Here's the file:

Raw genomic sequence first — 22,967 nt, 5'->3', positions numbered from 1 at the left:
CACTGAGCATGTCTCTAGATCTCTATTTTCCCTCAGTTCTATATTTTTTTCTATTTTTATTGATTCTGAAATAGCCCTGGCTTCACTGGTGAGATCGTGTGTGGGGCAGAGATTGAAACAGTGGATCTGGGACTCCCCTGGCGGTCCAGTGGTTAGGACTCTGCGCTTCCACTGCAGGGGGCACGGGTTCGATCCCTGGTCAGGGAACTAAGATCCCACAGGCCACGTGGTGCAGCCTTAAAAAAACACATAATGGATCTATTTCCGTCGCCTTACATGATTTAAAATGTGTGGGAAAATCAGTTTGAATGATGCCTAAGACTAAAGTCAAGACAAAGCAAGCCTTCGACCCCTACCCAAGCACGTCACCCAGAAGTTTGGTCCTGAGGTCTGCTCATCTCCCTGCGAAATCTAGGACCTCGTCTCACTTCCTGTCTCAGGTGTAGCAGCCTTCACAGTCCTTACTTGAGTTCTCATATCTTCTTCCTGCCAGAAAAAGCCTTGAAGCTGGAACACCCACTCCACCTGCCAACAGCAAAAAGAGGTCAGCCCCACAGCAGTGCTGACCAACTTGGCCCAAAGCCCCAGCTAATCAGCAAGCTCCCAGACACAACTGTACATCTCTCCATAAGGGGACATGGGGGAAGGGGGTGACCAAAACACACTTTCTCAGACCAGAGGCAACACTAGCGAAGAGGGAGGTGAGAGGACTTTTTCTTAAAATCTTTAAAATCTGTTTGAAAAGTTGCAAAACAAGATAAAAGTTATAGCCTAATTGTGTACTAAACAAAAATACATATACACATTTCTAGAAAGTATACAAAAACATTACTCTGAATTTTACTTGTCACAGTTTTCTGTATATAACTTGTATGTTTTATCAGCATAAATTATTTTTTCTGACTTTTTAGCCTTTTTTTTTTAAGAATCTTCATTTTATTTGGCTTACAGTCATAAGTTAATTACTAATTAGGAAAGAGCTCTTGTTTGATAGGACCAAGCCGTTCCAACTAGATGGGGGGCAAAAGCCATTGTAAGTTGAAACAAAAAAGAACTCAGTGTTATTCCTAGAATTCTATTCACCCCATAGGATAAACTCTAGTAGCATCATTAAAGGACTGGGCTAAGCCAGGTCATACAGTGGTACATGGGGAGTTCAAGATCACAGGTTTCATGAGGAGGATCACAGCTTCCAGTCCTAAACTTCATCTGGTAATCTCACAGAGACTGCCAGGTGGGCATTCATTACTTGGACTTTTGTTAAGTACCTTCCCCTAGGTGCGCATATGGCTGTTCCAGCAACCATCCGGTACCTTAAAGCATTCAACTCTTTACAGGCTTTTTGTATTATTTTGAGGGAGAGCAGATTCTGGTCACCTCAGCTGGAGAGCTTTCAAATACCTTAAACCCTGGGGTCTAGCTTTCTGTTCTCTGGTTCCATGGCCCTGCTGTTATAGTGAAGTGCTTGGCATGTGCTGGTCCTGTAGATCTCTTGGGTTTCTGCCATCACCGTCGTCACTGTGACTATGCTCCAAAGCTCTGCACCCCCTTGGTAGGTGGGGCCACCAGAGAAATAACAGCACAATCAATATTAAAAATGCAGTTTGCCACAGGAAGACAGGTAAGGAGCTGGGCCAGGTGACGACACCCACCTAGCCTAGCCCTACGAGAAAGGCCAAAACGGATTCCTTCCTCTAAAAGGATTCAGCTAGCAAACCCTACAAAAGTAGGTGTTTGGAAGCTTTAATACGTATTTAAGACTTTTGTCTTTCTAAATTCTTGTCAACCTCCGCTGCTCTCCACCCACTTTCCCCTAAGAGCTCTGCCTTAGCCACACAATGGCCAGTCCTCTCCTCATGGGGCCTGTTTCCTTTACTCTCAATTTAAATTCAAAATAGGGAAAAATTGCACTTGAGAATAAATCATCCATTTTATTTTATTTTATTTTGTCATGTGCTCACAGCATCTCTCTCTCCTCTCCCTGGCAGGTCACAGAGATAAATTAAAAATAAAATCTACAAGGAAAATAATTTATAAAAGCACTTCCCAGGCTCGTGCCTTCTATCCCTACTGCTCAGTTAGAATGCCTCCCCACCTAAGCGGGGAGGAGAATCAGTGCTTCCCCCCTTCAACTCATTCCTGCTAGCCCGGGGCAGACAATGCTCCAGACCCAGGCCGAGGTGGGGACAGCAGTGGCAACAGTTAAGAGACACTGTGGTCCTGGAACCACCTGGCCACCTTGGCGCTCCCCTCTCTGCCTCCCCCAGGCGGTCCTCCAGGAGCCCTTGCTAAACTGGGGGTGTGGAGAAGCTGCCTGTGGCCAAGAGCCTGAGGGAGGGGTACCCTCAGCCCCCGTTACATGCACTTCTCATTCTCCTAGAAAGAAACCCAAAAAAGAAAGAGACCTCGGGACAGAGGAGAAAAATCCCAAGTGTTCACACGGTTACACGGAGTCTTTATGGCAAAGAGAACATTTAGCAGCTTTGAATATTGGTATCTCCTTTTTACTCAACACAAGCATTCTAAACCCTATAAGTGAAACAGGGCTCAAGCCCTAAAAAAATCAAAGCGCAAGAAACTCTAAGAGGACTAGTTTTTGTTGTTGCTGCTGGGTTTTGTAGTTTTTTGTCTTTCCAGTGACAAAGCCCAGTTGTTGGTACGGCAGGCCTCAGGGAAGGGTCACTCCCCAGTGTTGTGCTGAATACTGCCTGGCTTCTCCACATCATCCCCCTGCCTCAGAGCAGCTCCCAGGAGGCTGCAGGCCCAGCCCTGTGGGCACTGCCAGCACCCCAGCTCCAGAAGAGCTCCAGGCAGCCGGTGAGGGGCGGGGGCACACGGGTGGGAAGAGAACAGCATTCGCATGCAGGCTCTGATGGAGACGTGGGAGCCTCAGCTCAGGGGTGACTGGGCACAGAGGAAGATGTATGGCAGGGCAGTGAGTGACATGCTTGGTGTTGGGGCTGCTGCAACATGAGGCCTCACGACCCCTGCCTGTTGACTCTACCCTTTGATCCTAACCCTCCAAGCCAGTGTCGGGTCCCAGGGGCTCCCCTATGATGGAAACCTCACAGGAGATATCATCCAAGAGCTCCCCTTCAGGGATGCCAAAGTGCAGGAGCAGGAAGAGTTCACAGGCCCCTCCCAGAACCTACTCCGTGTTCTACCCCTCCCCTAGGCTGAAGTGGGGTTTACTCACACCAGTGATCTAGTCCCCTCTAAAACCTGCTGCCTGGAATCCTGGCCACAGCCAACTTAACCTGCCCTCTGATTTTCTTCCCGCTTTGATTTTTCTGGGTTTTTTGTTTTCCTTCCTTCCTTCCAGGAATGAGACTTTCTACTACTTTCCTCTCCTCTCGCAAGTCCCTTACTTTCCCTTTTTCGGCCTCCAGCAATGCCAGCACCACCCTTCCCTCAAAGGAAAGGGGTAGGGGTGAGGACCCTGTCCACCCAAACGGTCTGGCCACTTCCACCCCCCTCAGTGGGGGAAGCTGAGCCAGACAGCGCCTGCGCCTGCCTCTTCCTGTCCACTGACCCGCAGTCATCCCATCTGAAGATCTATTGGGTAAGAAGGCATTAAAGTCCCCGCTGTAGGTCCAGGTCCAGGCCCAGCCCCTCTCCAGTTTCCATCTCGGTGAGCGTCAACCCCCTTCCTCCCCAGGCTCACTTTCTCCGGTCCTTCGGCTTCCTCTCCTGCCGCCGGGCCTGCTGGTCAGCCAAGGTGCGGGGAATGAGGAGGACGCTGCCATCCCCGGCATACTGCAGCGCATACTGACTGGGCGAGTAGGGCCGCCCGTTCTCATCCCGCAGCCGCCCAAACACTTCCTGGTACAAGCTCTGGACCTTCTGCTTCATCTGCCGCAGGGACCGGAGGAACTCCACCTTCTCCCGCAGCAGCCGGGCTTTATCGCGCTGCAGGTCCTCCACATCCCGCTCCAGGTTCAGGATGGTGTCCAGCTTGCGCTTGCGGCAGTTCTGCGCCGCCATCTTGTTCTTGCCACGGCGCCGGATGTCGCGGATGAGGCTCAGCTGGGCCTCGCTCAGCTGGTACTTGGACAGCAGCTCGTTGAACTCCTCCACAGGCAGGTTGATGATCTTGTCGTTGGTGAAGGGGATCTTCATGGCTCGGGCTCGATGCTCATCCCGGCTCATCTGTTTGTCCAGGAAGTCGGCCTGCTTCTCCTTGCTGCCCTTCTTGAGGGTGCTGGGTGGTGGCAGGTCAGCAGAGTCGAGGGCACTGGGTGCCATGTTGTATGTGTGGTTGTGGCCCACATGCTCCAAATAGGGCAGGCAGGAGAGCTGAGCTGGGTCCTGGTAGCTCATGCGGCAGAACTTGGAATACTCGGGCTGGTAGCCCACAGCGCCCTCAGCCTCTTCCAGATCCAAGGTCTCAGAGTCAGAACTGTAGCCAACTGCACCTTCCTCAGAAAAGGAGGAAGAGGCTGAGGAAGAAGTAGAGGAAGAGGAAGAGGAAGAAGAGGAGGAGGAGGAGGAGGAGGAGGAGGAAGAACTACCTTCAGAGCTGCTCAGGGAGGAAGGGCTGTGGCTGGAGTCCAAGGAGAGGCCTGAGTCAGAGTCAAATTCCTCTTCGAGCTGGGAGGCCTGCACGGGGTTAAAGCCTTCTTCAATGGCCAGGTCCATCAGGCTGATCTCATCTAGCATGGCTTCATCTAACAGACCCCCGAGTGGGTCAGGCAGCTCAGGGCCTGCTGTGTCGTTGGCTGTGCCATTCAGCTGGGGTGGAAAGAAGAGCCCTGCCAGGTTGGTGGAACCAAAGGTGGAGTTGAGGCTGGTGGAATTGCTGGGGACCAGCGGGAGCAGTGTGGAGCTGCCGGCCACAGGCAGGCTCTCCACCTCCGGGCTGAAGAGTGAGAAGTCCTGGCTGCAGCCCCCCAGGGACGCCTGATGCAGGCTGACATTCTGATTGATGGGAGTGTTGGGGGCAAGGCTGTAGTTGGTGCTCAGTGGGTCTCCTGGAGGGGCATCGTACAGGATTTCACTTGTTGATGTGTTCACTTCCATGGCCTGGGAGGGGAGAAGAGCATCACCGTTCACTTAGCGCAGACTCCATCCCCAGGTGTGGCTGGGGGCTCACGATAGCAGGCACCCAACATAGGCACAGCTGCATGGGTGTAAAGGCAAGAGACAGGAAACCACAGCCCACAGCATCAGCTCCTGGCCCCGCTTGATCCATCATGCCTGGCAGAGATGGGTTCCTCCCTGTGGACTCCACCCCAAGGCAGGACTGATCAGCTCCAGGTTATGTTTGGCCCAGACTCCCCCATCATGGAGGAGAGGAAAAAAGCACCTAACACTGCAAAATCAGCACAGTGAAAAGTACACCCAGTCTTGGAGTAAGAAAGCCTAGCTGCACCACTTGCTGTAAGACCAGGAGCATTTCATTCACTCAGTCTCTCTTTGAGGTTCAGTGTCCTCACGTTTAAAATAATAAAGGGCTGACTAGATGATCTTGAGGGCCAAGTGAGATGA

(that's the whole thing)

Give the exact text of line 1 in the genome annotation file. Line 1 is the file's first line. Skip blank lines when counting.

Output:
Raw genomic sequence first — 22,967 nt, 5'->3', positions numbered from 1 at the left: